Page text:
Image from Molodezh’ Dagestana website, a major newspaper in the Republic.
By Emily Tatum
The Havighurst Center for Russian and Post-Soviet Studies concluded its Colloquium lecture series on “Russian Media Strategies at Home and Abroad” Monday, April 22, with guest lecturer Elena Rodina, a Ph.D. Candidate in the Department of Media, Technology, and Society at Northwestern University and formerly a print journalist in Russia. Rodina discussed the nature of print journalism in Dagestan and Chechnya and outlined the ways in which social media benefits populist leaders.
Rodina began by giving a brief history of the Northern Caucasus, which she framed as the “strategic backyard of Russia.” She focused on two republics in the region, Chechnya and Dagestan. Rodina argued that the two republics, despite sharing a border and a similar history, have created sharply different journalistic environments.
Rodina explained that Dagestan does not have a strong history of journalism. Yet, despite the lack of formal structure, Dagestani journalists built grassroots activism and strong practices. Rodina explains that “you can write whatever you want there” as there are “no limits” on journalism. Dagestan also benefits from its position as a multilingual, multiethnic republic. The main challenge is trying to acquire the readership in its now-competitive media market.
By contrast, Rodina posed the Chechen media environment as autocratic and largely state controlled. There, journalists face a more homogeneous culture and a state-controlled media system led by the Head of the Chechen Republic, Ramzan Kadyrov. Chechen state media primarily consists of rigid, structured reporting. Rodina joked that even Kadyrov would not read the state news due to its dry nature.
Rodina then focused more on Kadyrov’s personal strategy as his actions have differed from the traditional state media forms in Chechnya. Kadyrov developed a large following on Instagram and would frequently share a mix of political and personal posts, including the famous post about his lost cat, which John Oliver parodied. Due to Kadyrov’s following at the time, Rodina suggested that Kadyrov’s Instagram served as “the main media of Chechnya.” Kadyrov extensively used Instagram until September 2017, when he was kicked off of the platform.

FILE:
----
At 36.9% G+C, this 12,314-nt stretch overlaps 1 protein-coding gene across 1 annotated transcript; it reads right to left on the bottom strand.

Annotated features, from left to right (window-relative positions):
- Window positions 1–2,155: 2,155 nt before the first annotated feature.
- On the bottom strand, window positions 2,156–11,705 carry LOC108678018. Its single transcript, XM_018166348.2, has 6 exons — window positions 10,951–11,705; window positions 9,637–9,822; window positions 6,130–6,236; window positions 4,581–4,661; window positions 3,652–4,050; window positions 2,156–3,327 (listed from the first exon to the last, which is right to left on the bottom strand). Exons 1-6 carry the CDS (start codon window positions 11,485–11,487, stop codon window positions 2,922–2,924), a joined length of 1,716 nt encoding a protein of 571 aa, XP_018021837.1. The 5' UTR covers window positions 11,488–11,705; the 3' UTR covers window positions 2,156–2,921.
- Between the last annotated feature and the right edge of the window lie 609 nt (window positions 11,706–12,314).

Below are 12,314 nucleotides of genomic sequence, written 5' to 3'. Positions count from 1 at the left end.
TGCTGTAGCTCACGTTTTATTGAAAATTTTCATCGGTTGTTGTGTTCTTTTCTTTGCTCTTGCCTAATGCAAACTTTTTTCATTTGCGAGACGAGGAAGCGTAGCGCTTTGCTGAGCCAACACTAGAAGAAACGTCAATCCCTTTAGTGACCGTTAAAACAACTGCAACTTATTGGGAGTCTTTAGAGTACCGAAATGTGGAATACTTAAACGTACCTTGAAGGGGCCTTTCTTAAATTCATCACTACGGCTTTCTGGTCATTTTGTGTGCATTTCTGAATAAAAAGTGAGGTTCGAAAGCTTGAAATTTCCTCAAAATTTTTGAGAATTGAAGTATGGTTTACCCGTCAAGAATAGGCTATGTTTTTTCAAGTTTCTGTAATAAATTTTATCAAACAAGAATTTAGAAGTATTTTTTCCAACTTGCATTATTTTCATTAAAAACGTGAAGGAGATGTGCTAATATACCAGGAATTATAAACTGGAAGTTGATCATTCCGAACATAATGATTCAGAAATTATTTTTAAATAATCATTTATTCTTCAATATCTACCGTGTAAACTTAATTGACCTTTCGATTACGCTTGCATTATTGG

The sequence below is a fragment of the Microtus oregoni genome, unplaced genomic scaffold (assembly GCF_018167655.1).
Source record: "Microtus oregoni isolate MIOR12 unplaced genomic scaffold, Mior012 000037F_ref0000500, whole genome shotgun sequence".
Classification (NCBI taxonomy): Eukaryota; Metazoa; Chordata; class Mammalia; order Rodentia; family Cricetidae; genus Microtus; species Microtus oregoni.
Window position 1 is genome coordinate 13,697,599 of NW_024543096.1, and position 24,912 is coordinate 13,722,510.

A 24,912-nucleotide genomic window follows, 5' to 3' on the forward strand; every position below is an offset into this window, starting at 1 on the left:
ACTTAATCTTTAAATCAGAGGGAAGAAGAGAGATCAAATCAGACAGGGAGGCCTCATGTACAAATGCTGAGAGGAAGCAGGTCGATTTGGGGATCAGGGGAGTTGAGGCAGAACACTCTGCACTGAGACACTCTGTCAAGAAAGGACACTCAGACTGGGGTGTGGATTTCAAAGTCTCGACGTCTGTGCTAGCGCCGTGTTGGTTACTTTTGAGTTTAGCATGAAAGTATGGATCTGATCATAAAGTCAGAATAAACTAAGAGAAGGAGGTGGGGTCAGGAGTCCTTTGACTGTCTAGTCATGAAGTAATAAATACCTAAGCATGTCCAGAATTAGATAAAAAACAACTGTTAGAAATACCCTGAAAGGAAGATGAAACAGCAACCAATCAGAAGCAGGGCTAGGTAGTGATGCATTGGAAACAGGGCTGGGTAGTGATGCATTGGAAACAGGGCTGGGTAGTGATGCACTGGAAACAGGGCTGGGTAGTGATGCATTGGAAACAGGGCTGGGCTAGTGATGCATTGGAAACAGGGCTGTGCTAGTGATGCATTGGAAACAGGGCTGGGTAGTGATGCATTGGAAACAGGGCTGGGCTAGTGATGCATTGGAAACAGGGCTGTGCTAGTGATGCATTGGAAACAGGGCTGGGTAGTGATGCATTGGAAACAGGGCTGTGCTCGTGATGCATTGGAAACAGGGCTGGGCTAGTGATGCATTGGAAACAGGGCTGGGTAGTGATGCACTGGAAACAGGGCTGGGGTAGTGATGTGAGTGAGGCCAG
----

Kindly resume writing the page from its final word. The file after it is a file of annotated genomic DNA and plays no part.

Kadyrov used his Instagram as a way to directly connect with citizens, promote his own self-image, and maintain control of his civil society. In regards to the last usage, Kadyrov would micromanage the actions of his civil servants through Instagram. He required that workers post photos of their completed projects or tasks to be posted to Instagram. If Kadyrov was satisfied, he would like the post. To which, the civil servants would send a response back, “Cпасибо за like! (Thank you for the like!)
Because of the overall authoritarian environment, Rodina views many independent journalistic efforts as activism in Russia. She raised an initiative that was run by journalists in Dagestan called #паркнаш (#our park). The city government was trying to create a new Russian history museum in the main public park in the capital city of Makhachkala. Journalists wanted to create a protest but could not receive government approval. Instead, the journalists created an “organized guided tour of the park” and ultimately halted the construction of the museum.
The future of journalism depends on sharp, passionate print journalists like Rodina. As a former journalist, Rodina sees the ways in which independent journalism finds ways to survive and thrive in the Caucuses. Because in a time of growing populist discourse and social media usage, print journalism has become ever more vital.
Emily Tatum will graduate in Spring 2019 with degrees in International Studies, Political Science, and Latin American Studies.